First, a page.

Microsoft will announce on July 17 the impact on its earnings. With its report for its first fiscal-year quarter ending in September, the company will begin to account for the expense of new stock awards and for stock options that are vesting. The hit from the fresh expense could be as much as 23% of earnings, according to analysts at Goldman, Sachs & Co., who looked at the cost of past Microsoft stock-option payments.
But the company probably won't have to hand out as many dollars' worth of stock as it did of stock options in order to satisfy employees. If it can cut its costs for stock-based compensation by one-fourth, its newly reported expenses would be about 17% of earnings. Microsoft is choosing to account conservatively for the ongoing vesting of options it has granted in the past. That means the potential advantage of switching to stock awards will phase in gradually.
What's in it for Microsoft shareholders?
Investors aren't too rattled. The day after the announcement, Microsoft shares fell 23 cents, or 0.8%, to $27.47 in a trading session in which the Dow Jones industrial average dropped 0.7%. Over the longer term, its stock price could go up, notes analyst David Bianco of brokerage UBS. Investors could be encouraged if Microsoft gets more output from employees because its stock compensation provides stronger incentives without extra cost. Plus, since Microsoft plans to hand out fewer restricted shares than it did stock options, it may not need to buy back as many shares, which could conserve cash and minimize dilution.
What does Microsoft's move mean for other tech titans?
Intel (INTC), Cisco Systems (CSCO), and others have vowed to keep issuing options. They argue that there is no accurate way to account for options and it would be a disaster, they say, if tech companies had to expense them. Unlike Microsoft, most tech outfits face fierce competitors in the U.S. and overseas. They believe stock options are a good way to keep competition from poaching key employees.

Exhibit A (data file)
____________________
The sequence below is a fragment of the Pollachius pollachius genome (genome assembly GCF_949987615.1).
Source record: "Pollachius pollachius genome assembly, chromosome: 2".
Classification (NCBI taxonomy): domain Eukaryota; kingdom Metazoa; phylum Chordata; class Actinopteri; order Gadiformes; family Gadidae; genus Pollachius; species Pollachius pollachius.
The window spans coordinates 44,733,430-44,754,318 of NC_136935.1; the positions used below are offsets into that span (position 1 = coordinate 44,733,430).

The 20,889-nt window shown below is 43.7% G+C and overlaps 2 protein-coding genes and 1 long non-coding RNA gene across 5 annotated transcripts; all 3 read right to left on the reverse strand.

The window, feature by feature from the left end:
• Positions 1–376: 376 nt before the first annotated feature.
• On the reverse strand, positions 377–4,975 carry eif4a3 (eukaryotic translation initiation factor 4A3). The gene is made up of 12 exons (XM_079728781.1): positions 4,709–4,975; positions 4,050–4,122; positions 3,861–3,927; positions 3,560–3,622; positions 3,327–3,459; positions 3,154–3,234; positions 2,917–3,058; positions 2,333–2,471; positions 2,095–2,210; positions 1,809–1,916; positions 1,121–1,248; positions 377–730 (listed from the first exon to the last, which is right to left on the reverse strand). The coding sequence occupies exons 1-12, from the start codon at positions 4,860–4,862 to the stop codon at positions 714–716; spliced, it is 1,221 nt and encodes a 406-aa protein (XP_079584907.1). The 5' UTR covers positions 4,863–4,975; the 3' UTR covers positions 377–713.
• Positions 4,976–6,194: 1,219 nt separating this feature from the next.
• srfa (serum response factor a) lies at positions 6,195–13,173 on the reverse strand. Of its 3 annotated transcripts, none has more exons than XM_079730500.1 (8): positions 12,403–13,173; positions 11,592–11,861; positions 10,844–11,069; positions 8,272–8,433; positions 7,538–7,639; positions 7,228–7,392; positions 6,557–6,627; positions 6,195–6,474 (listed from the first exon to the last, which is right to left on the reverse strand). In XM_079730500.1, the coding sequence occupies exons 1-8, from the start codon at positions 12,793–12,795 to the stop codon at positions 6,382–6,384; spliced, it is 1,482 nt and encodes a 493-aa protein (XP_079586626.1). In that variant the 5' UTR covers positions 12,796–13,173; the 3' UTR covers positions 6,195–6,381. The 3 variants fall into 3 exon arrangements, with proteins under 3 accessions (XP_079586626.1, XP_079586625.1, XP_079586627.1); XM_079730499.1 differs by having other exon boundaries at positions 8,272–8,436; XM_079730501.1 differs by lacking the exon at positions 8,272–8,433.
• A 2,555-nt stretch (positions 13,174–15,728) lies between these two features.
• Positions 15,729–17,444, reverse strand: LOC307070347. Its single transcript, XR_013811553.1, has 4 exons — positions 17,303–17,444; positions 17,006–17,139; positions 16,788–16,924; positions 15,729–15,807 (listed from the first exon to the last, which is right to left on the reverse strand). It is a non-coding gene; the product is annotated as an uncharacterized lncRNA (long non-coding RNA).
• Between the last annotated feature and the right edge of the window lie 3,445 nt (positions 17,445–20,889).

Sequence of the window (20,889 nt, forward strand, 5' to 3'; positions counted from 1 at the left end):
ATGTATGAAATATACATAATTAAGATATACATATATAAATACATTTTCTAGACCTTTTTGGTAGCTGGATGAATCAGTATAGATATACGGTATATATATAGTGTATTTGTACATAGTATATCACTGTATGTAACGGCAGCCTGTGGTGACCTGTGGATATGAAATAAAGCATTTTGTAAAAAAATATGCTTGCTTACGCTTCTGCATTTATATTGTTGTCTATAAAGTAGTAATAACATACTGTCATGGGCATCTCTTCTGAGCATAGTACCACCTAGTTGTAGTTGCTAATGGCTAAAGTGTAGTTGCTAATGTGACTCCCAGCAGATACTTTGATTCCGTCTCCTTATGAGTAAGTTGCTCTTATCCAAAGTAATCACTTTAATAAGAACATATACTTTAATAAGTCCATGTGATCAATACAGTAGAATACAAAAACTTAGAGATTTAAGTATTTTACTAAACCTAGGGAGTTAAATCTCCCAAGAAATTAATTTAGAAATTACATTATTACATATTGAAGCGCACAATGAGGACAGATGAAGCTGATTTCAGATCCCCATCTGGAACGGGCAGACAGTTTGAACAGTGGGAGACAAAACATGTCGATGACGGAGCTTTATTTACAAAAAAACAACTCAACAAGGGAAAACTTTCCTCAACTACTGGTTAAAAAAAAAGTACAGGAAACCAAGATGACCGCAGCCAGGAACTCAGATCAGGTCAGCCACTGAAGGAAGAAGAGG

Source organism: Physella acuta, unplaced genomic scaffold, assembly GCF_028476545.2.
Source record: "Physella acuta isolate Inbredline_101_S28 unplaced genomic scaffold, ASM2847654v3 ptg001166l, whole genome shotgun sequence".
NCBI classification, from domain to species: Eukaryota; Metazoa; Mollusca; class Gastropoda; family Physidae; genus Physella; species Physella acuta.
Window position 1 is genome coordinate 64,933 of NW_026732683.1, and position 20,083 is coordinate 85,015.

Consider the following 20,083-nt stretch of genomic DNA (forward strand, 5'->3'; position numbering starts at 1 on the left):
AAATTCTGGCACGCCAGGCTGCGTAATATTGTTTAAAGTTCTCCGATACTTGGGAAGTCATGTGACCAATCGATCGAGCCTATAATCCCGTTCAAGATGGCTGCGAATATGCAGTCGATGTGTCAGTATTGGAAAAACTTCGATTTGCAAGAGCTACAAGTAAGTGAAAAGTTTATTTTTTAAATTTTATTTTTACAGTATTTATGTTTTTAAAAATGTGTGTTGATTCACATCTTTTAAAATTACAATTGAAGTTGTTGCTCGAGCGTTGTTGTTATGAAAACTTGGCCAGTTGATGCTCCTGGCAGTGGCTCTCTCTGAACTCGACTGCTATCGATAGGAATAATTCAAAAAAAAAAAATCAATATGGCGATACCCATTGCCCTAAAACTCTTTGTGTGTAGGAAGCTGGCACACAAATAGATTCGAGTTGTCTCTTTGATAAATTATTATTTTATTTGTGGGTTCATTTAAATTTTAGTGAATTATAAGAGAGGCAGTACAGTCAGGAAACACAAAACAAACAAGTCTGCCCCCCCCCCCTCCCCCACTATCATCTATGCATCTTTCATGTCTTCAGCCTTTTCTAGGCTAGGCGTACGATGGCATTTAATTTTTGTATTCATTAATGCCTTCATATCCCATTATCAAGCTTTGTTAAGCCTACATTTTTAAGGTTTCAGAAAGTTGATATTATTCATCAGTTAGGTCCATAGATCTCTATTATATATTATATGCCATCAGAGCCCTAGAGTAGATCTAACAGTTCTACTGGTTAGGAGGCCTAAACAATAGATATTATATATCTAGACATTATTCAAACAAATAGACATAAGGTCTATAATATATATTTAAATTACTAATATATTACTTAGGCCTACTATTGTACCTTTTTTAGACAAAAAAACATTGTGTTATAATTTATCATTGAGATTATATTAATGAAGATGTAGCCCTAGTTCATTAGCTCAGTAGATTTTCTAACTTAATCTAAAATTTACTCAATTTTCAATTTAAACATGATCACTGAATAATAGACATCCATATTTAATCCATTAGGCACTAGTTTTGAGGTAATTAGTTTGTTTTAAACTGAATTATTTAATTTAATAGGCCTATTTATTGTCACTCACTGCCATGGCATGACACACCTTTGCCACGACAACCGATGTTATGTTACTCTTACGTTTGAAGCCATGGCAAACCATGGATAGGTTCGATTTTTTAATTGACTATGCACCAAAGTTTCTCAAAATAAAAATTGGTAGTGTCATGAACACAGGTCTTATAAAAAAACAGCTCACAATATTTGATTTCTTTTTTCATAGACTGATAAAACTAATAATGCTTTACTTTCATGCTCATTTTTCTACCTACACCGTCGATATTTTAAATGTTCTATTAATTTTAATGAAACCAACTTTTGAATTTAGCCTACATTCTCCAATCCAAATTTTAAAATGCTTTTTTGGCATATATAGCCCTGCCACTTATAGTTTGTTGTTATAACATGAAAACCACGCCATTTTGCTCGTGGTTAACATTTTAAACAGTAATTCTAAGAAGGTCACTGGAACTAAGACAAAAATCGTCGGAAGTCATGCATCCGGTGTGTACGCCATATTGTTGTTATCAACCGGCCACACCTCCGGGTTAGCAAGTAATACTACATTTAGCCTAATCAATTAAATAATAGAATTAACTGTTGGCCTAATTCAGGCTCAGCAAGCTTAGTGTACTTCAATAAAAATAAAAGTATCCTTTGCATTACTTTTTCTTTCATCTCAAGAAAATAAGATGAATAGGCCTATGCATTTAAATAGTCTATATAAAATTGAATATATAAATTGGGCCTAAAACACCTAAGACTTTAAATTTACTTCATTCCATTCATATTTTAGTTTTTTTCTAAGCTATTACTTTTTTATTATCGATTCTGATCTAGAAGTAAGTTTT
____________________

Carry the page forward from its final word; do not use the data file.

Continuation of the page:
These are legitimate concerns, but Microsoft's move and the expected ruling from FASB mean it's probably only a matter of time before the day of reckoning comes for the rest of the industry. There's already momentum in that direction in all types of corporations. According to Mercer Human Resources Consulting, a compensation consultancy, 220 companies have announced plans to expense options this year. And on July 9, DaimlerChrysler (DCX) revealed that it is considering scrapping stock options.
Won't expensing of options crimp innovative startups?
Indeed it may. The FASB ruling will apply to private companies as well as public ones. Startups typically offer recruits generous grants of stock options because they can't afford the salaries that more established companies offer. They also say they need a come-on to convince talented people to give up secure positions and risk their careers on unproven companies. If these businesses have to expense stock options, it may take longer for them to achieve profitability, delaying an initial public offering and requiring them to raise additional venture-capital funds.
With mandatory expensing, "it will be very hard to have a successful startup company in Silicon Valley or in the U.S.," warns Marc Benioff, CEO of Salesforce.com, a software company that is expected to go public next year. He may be overstating the case, but in a world that is increasingly hostile to startups, any additional burden makes it even more difficult for these innovators to thrive.
What does this mean for executive compensation?
With Microsoft as their trailblazer, expect many other companies to reexamine their compensation programs. Under the Microsoft plan, its top 600 executives and managers will receive most of their compensation in the form of restricted stock. The amounts will depend on growth in the company's customer base and improved customer satisfaction.
Many other businesses will likely be persuaded by the Microsoft example to replace some option grants with restricted stock. But no one expects options to disappear entirely, whatever the cost. Compensation consultants say that options -- with their promise of a big payoff -- will remain an important, albeit smaller, part of the executive compensation landscape. By Jay Greene in Seattle, with Cliff Edwards in San Mateo, Calif., and Steve Hamm, David Henry, and Louis Lavelle in New York